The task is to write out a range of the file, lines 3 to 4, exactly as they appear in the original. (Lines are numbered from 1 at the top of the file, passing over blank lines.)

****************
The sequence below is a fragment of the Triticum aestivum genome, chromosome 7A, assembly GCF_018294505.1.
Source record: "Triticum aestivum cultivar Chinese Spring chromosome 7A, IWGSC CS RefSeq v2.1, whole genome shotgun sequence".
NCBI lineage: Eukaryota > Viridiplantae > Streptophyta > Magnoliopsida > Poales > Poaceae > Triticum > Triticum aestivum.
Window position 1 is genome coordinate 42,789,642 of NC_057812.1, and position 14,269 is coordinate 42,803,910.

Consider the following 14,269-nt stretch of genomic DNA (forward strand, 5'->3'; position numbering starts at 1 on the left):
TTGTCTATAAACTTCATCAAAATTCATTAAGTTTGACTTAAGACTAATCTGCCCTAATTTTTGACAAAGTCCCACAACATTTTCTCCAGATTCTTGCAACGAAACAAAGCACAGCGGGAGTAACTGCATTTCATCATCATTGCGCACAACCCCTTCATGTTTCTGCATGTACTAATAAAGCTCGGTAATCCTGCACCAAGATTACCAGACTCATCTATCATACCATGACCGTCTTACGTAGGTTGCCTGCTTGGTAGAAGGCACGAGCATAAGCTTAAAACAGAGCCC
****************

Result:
NCBI lineage: Eukaryota > Viridiplantae > Streptophyta > Magnoliopsida > Poales > Poaceae > Triticum > Triticum aestivum.
Window position 1 is genome coordinate 42,789,642 of NC_057812.1, and position 14,269 is coordinate 42,803,910.